Actual spawning occurs when a collection of males gather around gravid females, and begin writhing, twisting, bumping into and slithering over the tops of females, an activity which triggers the release of eggs. Males release clouds of milt to fertilize the eggs as they are released into the water column.[22] The sticky eggs then attach to submerged vegetation, and development begins. It takes only a few days for the eggs to hatch into larval fish, and another ten days or so for the larval fish to detach from the vegetation and start moving about as young fry.[23] Egg production is variable, and believed to be dependent on the size of the female. A common formula used for predicting the volume of eggs a female can produce is 4.1 eggs/gram of body weight which gives an average of about 150,000 eggs per spawn. The eggs of alligator gar are bright red and poisonous to humans if ingested.[18]

Distribution

Alligator gar caught in Moon Lake, Mississippi, March 1910

Natural range

Alligator gar inhabit a wide variety of aquatic habitats, but most are found in the Southern United States in reservoirs and lakes, in the backwaters of lowland rivers, and in the brackish waters of estuaries, bayous and bays. They have occasionally been seen in the Gulf of Mexico.[18] In Texas and Louisiana it is common to see large gars breaking the surface in reservoirs, bayous, and brackish marshes. They are found throughout the lower Mississippi River Valley and Gulf Coast states of the Southern United States and Mexico as far south as Veracruz, encompassing the following states in the United States: Texas, Oklahoma, Louisiana, Kentucky, Mississippi, Alabama, Tennessee, Arkansas, Missouri, Illinois, Florida, and Georgia.[24] Reports suggest alligator gar were once numerous throughout much of their northern range, however valid sightings today are rare, and may occur once every few years.[5] Records of historical distribution indicate alligator gar once inhabited regions as far north as central Kansas, Nebraska, Ohio, Iowa, and west-central Illinois where they are now listed as extirpated. The most northerly verified catch was in Meredosia, Illinois in 1922.[25] There are now efforts to reintroduce alligator gar between Tennessee and Illinois as part of an effort to control invasive Asian carp.[26]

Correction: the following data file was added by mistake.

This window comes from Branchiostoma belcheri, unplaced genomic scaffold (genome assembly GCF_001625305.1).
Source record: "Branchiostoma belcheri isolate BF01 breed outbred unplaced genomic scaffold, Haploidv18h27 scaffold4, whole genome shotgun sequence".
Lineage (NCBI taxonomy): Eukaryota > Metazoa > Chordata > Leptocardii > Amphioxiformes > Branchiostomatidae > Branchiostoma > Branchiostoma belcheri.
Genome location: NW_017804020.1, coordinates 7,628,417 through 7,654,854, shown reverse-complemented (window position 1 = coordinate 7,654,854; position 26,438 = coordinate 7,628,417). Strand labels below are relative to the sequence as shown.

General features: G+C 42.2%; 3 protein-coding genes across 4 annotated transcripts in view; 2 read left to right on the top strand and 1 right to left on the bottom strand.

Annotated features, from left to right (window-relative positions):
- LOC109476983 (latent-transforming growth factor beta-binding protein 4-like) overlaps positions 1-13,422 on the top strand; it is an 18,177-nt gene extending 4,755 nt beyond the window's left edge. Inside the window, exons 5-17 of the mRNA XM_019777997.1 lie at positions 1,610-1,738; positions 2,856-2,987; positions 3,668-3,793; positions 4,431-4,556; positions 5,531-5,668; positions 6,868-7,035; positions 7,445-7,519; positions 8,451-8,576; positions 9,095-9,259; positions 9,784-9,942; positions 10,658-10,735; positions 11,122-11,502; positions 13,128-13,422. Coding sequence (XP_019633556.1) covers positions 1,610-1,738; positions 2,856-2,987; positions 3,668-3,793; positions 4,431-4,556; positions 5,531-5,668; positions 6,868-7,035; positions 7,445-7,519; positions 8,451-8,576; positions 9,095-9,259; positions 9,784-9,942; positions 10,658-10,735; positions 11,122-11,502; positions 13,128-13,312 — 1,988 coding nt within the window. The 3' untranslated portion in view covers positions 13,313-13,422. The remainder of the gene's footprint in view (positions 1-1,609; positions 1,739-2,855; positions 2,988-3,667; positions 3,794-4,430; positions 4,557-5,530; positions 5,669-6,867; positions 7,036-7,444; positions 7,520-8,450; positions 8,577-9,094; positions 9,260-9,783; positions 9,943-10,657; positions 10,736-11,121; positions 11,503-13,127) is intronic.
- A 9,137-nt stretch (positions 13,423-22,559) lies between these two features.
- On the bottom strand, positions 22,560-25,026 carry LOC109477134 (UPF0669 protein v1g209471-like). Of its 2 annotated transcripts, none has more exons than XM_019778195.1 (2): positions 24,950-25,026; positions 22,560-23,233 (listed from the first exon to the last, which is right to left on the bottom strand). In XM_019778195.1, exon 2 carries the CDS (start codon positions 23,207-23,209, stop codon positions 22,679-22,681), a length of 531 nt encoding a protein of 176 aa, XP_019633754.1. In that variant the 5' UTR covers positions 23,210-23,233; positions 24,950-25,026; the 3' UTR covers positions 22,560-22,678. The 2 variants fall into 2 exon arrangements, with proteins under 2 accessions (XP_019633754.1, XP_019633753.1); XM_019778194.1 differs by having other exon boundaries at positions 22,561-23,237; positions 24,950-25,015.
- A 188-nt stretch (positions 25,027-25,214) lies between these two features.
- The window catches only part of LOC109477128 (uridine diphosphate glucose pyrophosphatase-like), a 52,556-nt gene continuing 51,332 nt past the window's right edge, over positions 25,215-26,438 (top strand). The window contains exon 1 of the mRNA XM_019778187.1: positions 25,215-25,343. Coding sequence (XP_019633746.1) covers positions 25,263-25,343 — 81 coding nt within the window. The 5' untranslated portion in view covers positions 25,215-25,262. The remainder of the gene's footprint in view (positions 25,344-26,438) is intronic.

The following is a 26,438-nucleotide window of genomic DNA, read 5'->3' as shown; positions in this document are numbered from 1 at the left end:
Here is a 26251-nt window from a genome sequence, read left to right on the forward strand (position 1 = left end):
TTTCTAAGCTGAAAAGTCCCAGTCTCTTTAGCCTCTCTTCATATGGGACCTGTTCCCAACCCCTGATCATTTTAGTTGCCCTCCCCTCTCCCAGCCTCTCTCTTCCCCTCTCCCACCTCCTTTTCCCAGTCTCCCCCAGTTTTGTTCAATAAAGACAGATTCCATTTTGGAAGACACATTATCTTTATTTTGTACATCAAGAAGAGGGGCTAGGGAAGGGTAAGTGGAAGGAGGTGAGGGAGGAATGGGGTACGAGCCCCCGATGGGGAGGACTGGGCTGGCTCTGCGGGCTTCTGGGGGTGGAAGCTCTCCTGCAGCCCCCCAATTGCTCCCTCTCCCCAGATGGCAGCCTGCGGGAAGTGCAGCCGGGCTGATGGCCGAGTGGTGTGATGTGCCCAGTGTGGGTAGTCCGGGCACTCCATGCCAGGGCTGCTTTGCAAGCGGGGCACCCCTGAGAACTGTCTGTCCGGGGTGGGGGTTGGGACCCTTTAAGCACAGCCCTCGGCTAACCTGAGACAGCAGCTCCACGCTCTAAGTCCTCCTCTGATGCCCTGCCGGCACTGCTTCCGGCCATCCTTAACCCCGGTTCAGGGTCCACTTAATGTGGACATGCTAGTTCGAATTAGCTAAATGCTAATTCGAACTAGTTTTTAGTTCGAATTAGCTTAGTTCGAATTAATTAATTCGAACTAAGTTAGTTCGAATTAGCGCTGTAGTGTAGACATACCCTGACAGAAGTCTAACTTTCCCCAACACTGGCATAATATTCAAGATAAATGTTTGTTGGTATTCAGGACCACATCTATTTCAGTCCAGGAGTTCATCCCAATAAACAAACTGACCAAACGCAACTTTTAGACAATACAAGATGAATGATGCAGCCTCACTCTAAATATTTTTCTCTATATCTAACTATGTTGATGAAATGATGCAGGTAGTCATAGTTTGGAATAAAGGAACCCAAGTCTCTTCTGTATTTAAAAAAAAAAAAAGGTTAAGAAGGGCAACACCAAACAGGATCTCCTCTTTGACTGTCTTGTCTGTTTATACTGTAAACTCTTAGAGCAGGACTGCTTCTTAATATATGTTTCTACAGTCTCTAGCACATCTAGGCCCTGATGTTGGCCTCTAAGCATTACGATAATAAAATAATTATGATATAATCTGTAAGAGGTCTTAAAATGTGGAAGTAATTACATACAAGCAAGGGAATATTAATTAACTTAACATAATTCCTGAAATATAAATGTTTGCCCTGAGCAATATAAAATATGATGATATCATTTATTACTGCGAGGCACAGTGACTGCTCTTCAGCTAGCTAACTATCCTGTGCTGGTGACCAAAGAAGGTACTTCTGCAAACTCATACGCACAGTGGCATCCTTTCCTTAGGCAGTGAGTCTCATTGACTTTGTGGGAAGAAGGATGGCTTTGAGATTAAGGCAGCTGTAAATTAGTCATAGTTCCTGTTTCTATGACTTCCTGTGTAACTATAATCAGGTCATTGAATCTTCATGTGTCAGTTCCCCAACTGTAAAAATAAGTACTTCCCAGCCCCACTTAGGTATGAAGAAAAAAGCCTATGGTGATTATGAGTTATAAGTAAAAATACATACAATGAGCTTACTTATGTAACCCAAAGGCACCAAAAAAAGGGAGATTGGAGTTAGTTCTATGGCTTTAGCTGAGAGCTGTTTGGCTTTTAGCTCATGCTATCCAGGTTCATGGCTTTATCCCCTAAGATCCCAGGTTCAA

Outside natural range

A few notable sightings of alligator gar have been reported outside North America. In November 2008, a broadhead gar, genus Atractosteus, measuring 5.2 to 6.4 ft (1.6 to 2.0 m) was caught in the Caspian Sea north of Esenguly, Turkmenistan by two officials of Turkmenistan Fishery Protection.[27] Its species is unconfirmed but is believed to be an alligator gar.[28]